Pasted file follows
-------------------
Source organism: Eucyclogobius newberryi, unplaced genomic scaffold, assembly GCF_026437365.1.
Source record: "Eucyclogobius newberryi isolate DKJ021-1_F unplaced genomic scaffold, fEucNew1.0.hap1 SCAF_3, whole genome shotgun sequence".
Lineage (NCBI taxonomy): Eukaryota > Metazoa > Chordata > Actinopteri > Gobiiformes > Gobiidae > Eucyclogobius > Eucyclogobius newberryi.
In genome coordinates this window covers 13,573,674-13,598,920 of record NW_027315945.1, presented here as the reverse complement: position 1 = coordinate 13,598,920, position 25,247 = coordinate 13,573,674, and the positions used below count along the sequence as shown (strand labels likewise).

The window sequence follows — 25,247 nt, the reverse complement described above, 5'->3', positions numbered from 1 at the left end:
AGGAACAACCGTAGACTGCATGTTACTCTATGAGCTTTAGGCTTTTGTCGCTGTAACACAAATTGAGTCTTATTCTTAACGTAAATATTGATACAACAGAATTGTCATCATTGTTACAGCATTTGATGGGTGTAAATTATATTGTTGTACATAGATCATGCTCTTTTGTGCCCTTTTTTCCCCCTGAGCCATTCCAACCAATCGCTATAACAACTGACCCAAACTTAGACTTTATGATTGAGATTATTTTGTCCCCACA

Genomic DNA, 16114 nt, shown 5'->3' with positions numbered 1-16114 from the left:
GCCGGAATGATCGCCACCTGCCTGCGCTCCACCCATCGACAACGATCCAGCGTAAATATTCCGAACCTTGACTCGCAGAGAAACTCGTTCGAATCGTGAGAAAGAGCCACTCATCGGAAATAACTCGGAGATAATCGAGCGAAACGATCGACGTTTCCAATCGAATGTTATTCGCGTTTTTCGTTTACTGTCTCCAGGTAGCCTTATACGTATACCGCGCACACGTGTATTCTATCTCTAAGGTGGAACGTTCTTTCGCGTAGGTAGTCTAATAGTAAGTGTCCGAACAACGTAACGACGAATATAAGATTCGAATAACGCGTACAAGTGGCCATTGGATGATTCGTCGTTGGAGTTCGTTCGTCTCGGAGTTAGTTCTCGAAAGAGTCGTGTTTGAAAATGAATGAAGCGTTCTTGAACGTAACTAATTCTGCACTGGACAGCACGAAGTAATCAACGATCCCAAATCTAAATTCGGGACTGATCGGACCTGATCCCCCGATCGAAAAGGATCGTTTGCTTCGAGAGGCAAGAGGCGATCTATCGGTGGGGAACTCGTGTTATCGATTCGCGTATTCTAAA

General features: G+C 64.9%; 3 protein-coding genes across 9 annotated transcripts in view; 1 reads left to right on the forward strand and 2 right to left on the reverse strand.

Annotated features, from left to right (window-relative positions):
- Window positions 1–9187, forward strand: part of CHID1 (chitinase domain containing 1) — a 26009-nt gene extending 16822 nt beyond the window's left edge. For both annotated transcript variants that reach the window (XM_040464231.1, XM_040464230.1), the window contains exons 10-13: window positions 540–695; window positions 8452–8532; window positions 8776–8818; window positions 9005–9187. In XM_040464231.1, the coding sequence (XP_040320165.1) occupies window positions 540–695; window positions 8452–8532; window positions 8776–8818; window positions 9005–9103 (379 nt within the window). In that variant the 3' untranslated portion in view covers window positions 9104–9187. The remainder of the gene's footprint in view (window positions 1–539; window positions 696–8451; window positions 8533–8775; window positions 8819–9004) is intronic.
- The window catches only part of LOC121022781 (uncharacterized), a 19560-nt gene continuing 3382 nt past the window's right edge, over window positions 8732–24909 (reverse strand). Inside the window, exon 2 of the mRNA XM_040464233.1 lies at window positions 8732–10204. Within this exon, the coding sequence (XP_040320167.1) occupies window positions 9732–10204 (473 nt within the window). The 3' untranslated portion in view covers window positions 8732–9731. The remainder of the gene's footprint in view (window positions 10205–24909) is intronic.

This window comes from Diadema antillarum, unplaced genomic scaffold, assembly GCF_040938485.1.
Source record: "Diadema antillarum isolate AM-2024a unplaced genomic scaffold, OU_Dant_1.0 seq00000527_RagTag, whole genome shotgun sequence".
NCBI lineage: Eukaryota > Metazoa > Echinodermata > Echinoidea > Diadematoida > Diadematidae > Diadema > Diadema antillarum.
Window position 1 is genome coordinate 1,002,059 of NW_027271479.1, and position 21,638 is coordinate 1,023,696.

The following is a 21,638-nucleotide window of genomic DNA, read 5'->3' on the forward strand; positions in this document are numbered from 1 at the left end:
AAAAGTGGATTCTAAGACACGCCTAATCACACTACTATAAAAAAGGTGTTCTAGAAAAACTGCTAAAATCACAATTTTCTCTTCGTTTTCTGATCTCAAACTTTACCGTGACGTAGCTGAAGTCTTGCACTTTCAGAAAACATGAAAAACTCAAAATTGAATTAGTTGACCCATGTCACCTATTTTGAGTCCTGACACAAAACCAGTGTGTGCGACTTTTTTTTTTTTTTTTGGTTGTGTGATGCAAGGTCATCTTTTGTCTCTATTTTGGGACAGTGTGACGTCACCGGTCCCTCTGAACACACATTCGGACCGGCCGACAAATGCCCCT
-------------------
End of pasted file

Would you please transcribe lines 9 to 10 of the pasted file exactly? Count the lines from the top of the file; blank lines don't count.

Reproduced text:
General features: G+C 64.9%; 3 protein-coding genes across 9 annotated transcripts in view; 1 reads left to right on the forward strand and 2 right to left on the reverse strand.

Annotated features, from left to right (window-relative positions):